Considered one of the most highly-acclaimed and distinguished Syrians in the Diaspora, Aziz al-Azmeh was born into a prominent Damascene family of scholars and politicians in 1947. He studied Oriental Studies at St Anthony’s College at the University of Oxford, supervised by the legendary Arab scholar Albert Hourani. Over a life-long career in academia, Aziz al-Azmeh has become an international icon scholar in Arab and Islamic studies, both medieval and modern, and has taught at a wide assortment of top international schools like Yale, Colombia, Georgetown, Exeter, Cornell, Oxford, and the American University of Beirut (AUB). He serves on the editorial board of several academic journals, including the Journal of Arab and Islamic Studies. He has been a Fellow of, among other institutions, the Institutes for Advanced Study in Berlin, Uppsala and Budapest, Directeur de Recherches Associé at the Maison des Sciences de l’Homme, Paris and a resident scholar at the Rockefeller Foundation Study Center in Bellagio.He has served and still serves on the boards of academic and international institutions. He holds the Order of Merit, Excellence Class, from Tunisia. He currently teaches at the Department of History and is Director for Religious Studies at the Central European University in Budapest.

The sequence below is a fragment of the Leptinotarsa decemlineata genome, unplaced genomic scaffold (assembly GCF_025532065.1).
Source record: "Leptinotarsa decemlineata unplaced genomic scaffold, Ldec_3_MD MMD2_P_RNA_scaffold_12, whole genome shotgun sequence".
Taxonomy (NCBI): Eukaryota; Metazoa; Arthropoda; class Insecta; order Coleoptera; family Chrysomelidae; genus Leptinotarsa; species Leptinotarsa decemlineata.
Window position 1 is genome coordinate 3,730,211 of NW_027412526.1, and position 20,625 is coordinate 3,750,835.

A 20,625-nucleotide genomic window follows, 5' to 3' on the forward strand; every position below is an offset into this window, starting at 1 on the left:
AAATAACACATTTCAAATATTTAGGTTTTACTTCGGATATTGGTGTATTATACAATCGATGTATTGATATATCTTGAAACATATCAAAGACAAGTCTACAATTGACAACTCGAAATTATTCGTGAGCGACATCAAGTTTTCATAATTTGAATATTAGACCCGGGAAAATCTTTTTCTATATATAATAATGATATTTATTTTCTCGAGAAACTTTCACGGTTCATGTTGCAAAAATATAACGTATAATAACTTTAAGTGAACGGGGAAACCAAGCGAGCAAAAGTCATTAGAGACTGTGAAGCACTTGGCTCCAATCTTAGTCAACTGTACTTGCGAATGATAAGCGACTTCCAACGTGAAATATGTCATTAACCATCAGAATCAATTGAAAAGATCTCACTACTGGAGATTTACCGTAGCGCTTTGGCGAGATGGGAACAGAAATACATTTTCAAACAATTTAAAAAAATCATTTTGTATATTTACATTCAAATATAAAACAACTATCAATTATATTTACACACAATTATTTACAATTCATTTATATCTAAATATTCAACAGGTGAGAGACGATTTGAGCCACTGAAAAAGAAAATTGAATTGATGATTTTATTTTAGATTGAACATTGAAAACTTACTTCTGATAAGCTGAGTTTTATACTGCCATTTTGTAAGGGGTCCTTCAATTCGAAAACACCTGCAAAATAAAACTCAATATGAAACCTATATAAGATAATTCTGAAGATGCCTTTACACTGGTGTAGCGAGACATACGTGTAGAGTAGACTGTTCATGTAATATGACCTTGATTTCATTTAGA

Aziz al-Azmeh’s research and publications have spanned both the classical and the modern Arab World. Among his books are: Secularism (in Arabic 2008), Islams and Modernities (1993), Muslim Kingship: Power and the Sacred in Muslim, Christian, and Pagan Polities (1997), Constantine Zureik (in Arabic, 2003), L’Obscurantisme postmoderne et la question musulmane (2004), and The Emergence of Islam in Late Antiquity (2014). His latest book is Syria and the Fundamentalist Surge (in Arabic, 2015). He made available for edition and publication his great-grandfather Aziz Al-Azmeh’s Mirror of Damascus, and selections from his grandfather’s and great uncle’s private papers, Nabih and Adel al-Azmeh, edited by Palestinian scholar Khairiyyeh Qasimiyyeh and published as The First Arab Generation.